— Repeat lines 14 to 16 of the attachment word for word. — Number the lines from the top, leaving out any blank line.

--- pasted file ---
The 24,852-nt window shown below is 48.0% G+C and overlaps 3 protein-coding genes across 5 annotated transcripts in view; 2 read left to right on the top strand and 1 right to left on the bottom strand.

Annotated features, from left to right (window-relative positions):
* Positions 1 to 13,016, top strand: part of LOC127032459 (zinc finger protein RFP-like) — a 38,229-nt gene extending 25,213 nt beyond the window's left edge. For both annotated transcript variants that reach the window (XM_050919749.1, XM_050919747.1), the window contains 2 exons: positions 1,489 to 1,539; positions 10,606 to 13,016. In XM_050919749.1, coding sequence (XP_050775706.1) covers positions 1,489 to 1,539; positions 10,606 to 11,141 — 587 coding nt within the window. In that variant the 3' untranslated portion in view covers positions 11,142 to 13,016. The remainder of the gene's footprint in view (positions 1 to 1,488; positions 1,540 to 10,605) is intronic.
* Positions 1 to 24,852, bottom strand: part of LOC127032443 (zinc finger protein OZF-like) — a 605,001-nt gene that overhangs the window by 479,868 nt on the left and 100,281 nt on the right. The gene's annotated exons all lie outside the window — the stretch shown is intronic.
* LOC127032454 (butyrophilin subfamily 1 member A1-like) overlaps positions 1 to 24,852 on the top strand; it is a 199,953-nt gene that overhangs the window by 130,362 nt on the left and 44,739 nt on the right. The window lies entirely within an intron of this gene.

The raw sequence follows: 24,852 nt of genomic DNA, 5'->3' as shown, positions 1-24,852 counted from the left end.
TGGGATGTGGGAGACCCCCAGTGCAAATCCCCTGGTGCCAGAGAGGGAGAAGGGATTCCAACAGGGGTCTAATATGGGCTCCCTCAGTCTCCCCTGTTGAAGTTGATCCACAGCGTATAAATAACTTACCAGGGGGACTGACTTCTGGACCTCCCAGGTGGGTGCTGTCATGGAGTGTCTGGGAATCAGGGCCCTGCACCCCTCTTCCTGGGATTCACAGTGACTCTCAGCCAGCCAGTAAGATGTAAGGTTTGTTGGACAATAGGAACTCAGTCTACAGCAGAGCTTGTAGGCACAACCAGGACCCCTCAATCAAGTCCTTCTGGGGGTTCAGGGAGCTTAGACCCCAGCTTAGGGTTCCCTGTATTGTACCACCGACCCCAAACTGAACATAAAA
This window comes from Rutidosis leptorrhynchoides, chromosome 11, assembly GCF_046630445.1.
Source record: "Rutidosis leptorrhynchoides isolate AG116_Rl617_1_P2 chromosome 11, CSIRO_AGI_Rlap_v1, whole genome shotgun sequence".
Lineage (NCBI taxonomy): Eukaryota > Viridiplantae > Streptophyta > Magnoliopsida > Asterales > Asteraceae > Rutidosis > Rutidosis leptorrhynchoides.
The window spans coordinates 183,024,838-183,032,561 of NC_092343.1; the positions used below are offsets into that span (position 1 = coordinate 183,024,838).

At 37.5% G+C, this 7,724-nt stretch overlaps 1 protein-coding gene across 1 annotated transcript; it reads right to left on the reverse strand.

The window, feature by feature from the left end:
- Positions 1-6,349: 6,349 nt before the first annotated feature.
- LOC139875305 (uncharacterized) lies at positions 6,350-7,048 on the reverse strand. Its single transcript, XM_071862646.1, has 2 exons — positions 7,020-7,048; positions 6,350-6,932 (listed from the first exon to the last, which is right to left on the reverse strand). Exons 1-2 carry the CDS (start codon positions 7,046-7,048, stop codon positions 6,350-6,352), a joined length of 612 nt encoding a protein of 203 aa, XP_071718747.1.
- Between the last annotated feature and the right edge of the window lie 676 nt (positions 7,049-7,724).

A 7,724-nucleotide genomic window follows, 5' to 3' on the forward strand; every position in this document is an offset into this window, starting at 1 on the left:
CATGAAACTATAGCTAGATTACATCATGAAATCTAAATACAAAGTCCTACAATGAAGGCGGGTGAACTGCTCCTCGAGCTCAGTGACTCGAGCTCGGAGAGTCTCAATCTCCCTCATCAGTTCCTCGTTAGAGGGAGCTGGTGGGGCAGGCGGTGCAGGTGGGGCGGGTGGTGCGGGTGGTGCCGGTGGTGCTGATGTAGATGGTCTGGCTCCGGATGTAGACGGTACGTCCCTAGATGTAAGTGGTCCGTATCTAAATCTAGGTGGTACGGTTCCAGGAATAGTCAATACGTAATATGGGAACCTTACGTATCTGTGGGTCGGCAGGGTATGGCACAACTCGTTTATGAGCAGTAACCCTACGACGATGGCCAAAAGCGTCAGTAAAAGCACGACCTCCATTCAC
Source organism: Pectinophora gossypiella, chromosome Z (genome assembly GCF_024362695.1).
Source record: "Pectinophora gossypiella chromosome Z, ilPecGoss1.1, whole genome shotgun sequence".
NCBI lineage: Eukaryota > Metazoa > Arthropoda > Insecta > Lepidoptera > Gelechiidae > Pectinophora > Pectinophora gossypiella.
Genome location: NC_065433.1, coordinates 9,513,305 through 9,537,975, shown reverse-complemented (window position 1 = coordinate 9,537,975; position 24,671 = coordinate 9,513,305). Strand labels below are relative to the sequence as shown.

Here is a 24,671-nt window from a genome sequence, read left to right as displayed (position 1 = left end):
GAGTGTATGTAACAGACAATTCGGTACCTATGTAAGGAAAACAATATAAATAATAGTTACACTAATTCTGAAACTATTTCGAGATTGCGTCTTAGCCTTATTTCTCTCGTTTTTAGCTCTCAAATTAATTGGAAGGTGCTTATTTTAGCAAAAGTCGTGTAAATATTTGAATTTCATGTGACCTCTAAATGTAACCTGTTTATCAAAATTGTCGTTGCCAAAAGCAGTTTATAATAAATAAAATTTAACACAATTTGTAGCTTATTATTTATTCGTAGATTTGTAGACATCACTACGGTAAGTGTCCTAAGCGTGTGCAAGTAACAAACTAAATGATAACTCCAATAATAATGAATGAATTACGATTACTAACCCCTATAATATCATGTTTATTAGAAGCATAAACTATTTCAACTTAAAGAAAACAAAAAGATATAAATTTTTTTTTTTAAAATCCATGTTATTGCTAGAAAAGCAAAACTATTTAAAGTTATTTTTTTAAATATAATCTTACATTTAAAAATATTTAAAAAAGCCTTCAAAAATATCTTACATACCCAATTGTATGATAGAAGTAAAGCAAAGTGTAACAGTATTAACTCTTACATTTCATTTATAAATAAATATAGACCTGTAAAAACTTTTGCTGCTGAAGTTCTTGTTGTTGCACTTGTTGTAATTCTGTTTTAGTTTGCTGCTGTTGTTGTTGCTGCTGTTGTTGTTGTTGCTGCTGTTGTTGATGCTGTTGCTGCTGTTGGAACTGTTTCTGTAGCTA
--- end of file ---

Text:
- Positions 1-6,349: 6,349 nt before the first annotated feature.
- LOC139875305 (uncharacterized) lies at positions 6,350-7,048 on the reverse strand. Its single transcript, XM_071862646.1, has 2 exons — positions 7,020-7,048; positions 6,350-6,932 (listed from the first exon to the last, which is right to left on the reverse strand). Exons 1-2 carry the CDS (start codon positions 7,046-7,048, stop codon positions 6,350-6,352), a joined length of 612 nt encoding a protein of 203 aa, XP_071718747.1.
- Between the last annotated feature and the right edge of the window lie 676 nt (positions 7,049-7,724).